Friday, 25 September 2009

Does Polly Know Something We Don't?

Polly Toynbee, the New Labour comentator sems to be playing the ultimate in fantasy politics here...

Monday, 21 September 2009

Conference Time Is Here Again!

There are a few things which tell you that summer has gone and winter is rather depressingly around the corner, the football season starting, the end of whichever test series England are playing in, and lastly the start of the Conference season.

Last week saw the Trades Union Congress annual conference, which was hijacked by our dear leader’s string of profanities and constant use of the C word during his speech to conference. They seemed to attract a lot of criticism from sections of the blogosphere for being unrealistic with their aims and with their attempts to critisise Brown and Cameron’s my cut is bigger than your cut style of debate. However, because the majority of workers in the public services have been able to preserve their quality of life, this should not be used as a stick to dumb down general working conditions, rather that we should be looking at why conditions in the private sector are so poor in this country. Just a thought but one borne of exasperation at the constant re-running of the 4 Yorkshire men sketch anytime public services crops up on the BBC’s Have Your Say strand.

This week sees the first of the proper political party conferences, when the Lib Dems gather in Bournemouth. I am quite happy to admit that I have voted Lib Dem in several elections. However for the forthcoming Election it is looking doubtful that I will be voting Lib Dem.

The main jump the shark moment for the Lib Dem’s, and I suspect that this is the case for many people on the soft left of the political spectrum, was the coup against Charles Kennedy. After that they have struggled to fill the void in terms of ideas and presentation. Kennedy’s successor, Menzies Campbell, was an advocate of the war in Iraq and argued against the stance Kennedy took. When he took over, he tried to carry on Kennedy’s position with regard to the war in Iraq. Campbell was also called to be the bridge between the old social democratic wing of the party and the new “Orange Book” wing – who believed in liberal economic policies.

It’s maybe a sign of where the Lib Dems now see themselves that when Campbell stood down in October 2007, his successor was not one of the old guard from the “social democratic” side but someone from the Orange Book wing of the party. It is a path which if the polls are correct, will not bring electorial dividends. The Lib Dems are averaging around 18% in the polls, which translates into about 40 seats in an election, a loss of 20 seats.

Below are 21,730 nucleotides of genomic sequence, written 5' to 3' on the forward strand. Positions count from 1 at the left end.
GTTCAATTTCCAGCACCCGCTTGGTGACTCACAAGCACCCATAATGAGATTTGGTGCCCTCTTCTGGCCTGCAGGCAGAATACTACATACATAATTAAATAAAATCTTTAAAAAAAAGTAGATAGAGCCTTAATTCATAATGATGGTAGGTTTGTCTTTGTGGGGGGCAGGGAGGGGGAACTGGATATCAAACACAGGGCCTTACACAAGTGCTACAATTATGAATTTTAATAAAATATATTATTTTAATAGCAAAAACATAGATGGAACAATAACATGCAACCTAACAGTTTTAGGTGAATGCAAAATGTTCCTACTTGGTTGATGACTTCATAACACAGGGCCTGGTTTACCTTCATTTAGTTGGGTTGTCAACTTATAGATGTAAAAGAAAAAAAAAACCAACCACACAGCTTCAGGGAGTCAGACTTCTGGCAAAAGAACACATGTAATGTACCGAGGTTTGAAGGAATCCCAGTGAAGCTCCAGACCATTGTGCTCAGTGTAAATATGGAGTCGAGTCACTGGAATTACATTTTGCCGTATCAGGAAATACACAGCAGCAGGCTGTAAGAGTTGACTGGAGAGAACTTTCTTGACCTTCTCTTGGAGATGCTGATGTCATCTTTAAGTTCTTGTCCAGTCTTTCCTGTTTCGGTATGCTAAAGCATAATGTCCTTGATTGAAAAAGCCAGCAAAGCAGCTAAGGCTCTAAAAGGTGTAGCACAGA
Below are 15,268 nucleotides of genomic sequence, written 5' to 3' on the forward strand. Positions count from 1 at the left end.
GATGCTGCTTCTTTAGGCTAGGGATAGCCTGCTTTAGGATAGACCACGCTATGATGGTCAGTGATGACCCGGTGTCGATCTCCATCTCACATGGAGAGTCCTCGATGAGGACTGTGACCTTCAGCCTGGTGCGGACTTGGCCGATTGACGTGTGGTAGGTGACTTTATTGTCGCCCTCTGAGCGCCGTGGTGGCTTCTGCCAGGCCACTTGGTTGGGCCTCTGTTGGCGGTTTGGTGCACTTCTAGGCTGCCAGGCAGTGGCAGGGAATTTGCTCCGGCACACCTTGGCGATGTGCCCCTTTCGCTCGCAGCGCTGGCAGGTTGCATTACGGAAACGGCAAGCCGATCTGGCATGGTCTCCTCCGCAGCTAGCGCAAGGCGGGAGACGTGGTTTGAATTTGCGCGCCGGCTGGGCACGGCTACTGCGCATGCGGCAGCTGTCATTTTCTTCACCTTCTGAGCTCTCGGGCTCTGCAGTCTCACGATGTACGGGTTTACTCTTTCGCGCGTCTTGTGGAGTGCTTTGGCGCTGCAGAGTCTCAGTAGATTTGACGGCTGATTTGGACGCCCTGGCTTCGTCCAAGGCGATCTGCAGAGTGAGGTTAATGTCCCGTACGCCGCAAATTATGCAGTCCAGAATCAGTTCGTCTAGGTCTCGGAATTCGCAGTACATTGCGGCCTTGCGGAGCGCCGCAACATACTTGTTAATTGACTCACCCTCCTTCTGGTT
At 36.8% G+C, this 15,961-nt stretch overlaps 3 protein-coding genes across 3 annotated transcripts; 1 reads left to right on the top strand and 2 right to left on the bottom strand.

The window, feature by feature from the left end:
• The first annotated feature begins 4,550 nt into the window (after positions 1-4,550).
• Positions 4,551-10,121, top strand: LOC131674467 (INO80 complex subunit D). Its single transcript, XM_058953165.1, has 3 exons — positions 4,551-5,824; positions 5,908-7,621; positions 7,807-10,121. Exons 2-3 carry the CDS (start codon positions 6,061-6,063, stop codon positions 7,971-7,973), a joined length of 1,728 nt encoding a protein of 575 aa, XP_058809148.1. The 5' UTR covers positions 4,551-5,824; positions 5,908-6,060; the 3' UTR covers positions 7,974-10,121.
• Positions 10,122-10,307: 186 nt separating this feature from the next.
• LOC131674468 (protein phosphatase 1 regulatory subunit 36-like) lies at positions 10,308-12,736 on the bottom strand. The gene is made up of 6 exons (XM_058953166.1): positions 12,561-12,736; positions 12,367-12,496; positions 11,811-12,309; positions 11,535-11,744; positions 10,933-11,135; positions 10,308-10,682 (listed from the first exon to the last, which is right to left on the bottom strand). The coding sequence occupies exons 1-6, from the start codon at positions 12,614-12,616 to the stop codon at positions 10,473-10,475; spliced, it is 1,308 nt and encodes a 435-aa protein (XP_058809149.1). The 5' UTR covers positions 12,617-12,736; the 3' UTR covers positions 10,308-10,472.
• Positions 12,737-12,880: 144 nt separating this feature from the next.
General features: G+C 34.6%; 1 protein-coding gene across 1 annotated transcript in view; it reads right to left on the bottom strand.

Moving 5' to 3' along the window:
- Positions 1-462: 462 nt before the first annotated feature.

With the economic difficulties set to continue, and an election due to be fought with this in the background, it is somewhat dispiriting to hear Nick Clegg join the big boy’s who’s dick is bigger competition with regard to cuts to public services. What we really need is new ideas on how to fix the country, ideas the Lib Dems used to provide before they became the orange Tories.

Friday, 18 September 2009

Some Quotes on G A R L's Scrapping

Common sense has prevailed. This is the right decision for the local area.
It is good that the Scottish Government realise that the rail link was simply a case of the emperor with no clothes. There was no economic case for the project
” – Archie Anderson, Chairman – Paisley North Community Council

People in this part of town spoke out strongly against the rail link from the start. The most important thing is that this would never have taken more traffic off the roads” - Lib Dem Renfrewshire Councillor Mike Dillon

With the airport link facing significantly higher costs and at a time when public funding is under serious pressure, I understand the decision, although of course there is some disappointment.

Renfrewshire has secured lasting benefite from the projects early stages, such as the development of new pitches and we’ll continue to press for the completion of the planned new changing accommodation at St James Playing Fields
.” – SNP Leader Renfrewshire Council – Derek MacKay

The Scottish Government has a clear anti-Glasgow agenda. They are investing billions of pounds in the east and north east of Scotland, with projects such as the new Forth crossing, and giving Glasgow the crumbs off the table” – New Labour Leader Glasgow City Council, Stephen Purcell

Thursday, 17 September 2009


Let’s be honest, anything the SNP announced today would have been shouted down by the swivel eyed experts in selling their granny for political gain, but by axing the Glasgow Airport Rail Link the SNP have really got the backs up of many of the West Coast New Labour MSP’s.

Half of the reason for this is of course this was something of a vanity project for New Labour. All along there was something quite distasteful with the speed this was being rail-roaded through parliament, and the patronising fashion in which dissenting voices were dismissed by the powers that be. We’re building a world class transport link, who cares about some football pitches? Quite a lot of people did actually, which is why New Labour in Renfrewshire lost some votes in the council elections in 2007. As distasteful was the SNP’s acceptance of the project.

In the wake of this decision, what is needed is to look at the project and see if there are any better proposals that can be put in place, with possibly the emphasis on value for money. I have never understood why alternatives were not discussed or dismissed out of hand, these alternatives should now be looked at. For example, a train line to the Airport via Renfrew and Braehead Shopping Centre was mooted by the SSP, while another proposal was a monorail from Gilmour Street to the Airport.